"Cinema is the first art. Who said that?" "Lenin." The path from amateur to cineaste, or from just existing in the world to recording it and maybe transforming it. The cinematic curiosity of the factory worker (Jerzy Stuhr) is born in tandem with his daughter -- he buys an 8mm camera to capture his baby's first steps, and rapidly discovers editing, symbolism and censorship. The "born cameraman" emerges while covering the company's anniversary celebration, sprinkling bread crumbs on a window sill for a shot of pigeons praised for its naturalism. His "real gift of observation" is hailed at a festival, and the critic who had decided not to pass out any awards then appreciates the way Stuhr unwittingly invents a God's eye composition from a balcony by pointing the lenses at the workers on the street. In Krzysztof Kieslowski's self-reflexive satire of the burgeoning artiste, the medium is both moral trumpet and siren's call. The protagonist pours through film books and pauses at a photo from Kes -- the falcon from Loach's film here tears into a flock of chickens after the credits, a passage later revealed as a bad dream by the budding director's anxiously disapproving wife (Malgorzata Zabkowska). Stuhr gets advice from Krzysztof Zanussi, considers a fling with a pretty programmer, and compulsively simulates a viewfinder with his fingers: The marriage implodes, the company's corruption is exposed by a documentary at the cost of his friends' jobs. The camera is a diary, a home-wrecking mistress, a recorder of life (and death), a confessional, a manipulator and a truth-seeker -- to the protagonist, and to Kieslowski, it is a way of going beyond literalism into the other side of the interpretive spectrum. (One example: Curtains part at the doctor's office and the hospital's three-story hallway fills up the screen, simultaneously a place for patients and nurses and a pregnant image of passageways, sickness, and recovery.) Kieslowski lays the foundation of robust realism and takes off in a search for transcendence: Once that's done, all that's left is to recall Peeping Tom and turn the camera on yourself. With Stefan Czyzewski, Ewa Pokas, Jerzy Nowak, Tadeusz Bradecki, and Andrzej Jurga.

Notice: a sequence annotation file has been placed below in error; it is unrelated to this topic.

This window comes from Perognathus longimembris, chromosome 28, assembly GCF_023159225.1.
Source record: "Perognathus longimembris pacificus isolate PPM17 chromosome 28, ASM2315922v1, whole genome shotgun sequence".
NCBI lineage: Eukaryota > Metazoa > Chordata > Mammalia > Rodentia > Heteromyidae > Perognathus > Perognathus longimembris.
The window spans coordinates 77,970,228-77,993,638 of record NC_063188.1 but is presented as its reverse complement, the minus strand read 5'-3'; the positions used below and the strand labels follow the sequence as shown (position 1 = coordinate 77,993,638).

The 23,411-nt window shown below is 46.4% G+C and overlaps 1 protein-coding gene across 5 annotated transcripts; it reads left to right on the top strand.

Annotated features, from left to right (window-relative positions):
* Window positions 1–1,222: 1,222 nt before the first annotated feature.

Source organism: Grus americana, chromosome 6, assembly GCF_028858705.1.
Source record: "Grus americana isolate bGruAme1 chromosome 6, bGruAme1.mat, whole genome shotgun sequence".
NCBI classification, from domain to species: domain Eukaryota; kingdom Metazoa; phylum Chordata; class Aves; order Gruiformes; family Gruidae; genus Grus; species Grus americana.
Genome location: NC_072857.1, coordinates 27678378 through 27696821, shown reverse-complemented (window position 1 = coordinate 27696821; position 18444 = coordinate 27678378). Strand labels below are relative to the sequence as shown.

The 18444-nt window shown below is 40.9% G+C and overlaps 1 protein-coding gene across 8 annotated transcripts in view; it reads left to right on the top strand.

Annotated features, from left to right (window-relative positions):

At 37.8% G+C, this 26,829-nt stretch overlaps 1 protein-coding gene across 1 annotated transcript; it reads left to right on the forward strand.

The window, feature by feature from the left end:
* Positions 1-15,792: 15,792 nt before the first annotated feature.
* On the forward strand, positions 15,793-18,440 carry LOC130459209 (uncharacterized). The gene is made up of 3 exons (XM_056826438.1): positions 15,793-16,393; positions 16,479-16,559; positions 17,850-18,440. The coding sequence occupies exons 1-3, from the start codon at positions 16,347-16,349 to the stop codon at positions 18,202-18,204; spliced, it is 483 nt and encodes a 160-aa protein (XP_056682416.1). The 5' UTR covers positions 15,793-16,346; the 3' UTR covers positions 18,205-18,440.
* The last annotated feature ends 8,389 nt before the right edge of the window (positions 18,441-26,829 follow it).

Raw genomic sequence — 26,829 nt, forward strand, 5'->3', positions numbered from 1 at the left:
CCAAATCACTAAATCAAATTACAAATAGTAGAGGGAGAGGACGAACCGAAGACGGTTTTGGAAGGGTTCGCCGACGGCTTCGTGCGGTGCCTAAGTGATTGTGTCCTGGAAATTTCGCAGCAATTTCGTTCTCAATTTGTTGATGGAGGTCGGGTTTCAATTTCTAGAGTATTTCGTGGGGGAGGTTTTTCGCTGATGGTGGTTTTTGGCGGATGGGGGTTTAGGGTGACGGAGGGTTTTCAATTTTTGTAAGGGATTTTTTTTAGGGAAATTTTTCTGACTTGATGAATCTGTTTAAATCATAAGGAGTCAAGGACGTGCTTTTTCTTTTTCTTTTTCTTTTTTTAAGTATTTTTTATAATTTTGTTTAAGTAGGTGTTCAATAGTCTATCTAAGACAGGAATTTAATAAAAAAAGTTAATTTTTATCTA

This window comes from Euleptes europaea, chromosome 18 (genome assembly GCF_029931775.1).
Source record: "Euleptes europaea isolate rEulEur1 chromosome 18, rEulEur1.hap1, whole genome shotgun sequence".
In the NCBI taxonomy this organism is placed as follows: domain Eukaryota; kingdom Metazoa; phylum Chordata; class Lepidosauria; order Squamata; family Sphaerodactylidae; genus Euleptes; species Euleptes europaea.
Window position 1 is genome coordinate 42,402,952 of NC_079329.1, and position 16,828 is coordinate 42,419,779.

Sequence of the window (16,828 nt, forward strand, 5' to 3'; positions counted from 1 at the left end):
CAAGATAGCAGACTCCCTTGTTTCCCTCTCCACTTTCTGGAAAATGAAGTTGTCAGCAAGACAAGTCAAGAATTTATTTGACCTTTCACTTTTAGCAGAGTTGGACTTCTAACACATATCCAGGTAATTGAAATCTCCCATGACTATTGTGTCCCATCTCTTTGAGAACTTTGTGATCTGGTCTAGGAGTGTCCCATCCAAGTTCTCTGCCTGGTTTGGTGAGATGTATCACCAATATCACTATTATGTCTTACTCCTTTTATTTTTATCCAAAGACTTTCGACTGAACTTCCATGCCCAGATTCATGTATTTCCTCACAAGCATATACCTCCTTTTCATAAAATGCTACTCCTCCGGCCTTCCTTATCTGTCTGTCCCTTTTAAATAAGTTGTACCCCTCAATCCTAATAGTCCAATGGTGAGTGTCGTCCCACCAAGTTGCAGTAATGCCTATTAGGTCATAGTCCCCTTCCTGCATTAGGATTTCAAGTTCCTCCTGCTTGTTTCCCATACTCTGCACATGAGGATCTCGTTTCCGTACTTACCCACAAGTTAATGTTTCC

--- Fernando F. Croce